In various embodiments, nanoscale heteroepitaxy (NHE) techniques can be used to fabricate MQW semiconductor devices. As used herein, the term “NHE” refers to a technique for the growth of thin films in a manner which localizes and apportions strain at the substrate-epilayer interface, and enables strain to decay significantly with increasing epilayer thickness after the epitaxial film growth. Thus, the NHE techniques can be used for lattice-mismatched heteroepitaxy growth, such as, for example, lateral epitaxial overgrowth, pendeo-epitaxy and cantilever-epitaxy. In addition, the NHE techniques can provide a homogenous defect reduction across the entire wafer, for example, allowing regular, unrestricted processing on these wafers and the full cost benefits of scaleability.
In various embodiments, the MQW semiconductor devices can be formed using a III-V compound semiconductor materials system. In these materials systems, examples of the group III element can include Ga, In or Al, which can be formed from exemplary respective group III precursors, such as trimethylgallium (TMGa) or triethylgallium (TEGa), trimethylindium (TMIn) or trimethylaluminum (TMAl). In the III-V materials system, examples of the group V element can include As, Sb, N, or P. Exemplary group V precursors, such as ammonia, tertiarybutylphoshine (TBP), or arsine (AsH3) can be used to provide according exemplary element such as N, P or As. In various other embodiments, many different III-V semiconductor alloy compositions can be used, based on the known relationships between bandgap energy and lattice constant of different III-V compounds.
In the following description, III-V semiconductor alloy compositions can be described by the combination of III-V elements, such as, for example, InGaN, GaN, AlGaN, AlInGaN, InGaAs, AlGaInAs, GaNAs, InGaAsP, or GaInNAs. Generally, the elements in a composition can be combined with various molar fractions. For example, the semiconductor alloy composition InGaN can stand for In(x)Ga(1-X)N, where the molar fraction, x, can be any number less than 1.00. In addition, depending on the molar fraction value, various semiconductor devices can be made by similar compositions. For example, an In0.3Ga0.7N (where x is about 0.3) can be used in the MQW active region of LEDs for a blue emission, while an In0.43Ga0.57N (where x is about 0.43) can be used in the MQW active region of LEDs for a green emission.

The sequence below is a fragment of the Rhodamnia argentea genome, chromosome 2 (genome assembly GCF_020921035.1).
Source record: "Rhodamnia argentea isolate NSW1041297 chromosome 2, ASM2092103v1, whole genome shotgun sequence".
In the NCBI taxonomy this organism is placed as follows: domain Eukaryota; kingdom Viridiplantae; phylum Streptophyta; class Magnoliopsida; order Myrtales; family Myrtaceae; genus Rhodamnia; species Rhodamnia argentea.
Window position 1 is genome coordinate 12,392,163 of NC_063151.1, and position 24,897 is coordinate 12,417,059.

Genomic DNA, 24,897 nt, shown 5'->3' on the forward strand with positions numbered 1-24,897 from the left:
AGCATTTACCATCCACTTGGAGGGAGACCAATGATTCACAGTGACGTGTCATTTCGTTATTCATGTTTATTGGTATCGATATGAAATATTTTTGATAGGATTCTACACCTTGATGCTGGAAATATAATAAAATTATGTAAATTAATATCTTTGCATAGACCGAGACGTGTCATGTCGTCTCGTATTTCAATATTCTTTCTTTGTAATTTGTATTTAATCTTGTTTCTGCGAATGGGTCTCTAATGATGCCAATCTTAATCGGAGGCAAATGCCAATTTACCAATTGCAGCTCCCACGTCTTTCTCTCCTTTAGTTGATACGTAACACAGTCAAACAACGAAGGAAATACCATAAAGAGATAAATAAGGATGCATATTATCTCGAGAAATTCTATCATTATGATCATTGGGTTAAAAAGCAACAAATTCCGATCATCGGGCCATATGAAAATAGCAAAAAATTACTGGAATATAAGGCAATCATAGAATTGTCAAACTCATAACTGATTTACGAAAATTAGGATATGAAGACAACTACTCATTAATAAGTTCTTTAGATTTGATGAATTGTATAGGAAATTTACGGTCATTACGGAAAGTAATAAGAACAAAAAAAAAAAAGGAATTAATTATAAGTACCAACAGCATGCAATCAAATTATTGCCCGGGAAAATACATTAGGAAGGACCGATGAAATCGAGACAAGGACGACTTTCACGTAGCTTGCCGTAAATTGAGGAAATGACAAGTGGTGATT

The substrate 110 can be a semiconductor substrate formed of, for example, silicon, sapphire, or silicon carbide. In various embodiments, a silicon-on-insulator (SOI) can be used for the substrate 110. The buffer layer 120 can be formed over the substrate 110. The buffer layer 120 can be a NHE buffer layer, which can act as a compliant layer between the substrate 110 and the subsequent first doped layer 130.
Nanoscale facetted crystal pyramids 128 can then be formed from the nanopatterned structures 125 by NHE growth defined by the selective growth mask 126. In various embodiments, the nanopatterned structures 125 and the nanoscale facetted crystal pyramids 128 can be formed using same materials such as the III-V materials, for example, GaN. In an exemplary embodiment, a planar crystal layer such as a GaN layer can be inserted between the substrate 110 and the NHE buffer layer 120.
The first doped layer 130 can be a layer with a thickness of, for example, about 50 nm to 500 nm. The first doped layer 130 can be formed of, for example, GaN, which can be made an n-type epilayer by doping with various impurities such as silicon, germanium, selenium, sulfur and tellurium. In various embodiments, the first doped layer 130 can be made a p-type layer by introducing beryllium, strontium, barium, zinc, or magnesium. Other dopants known to one of ordinary skill in the art can be used.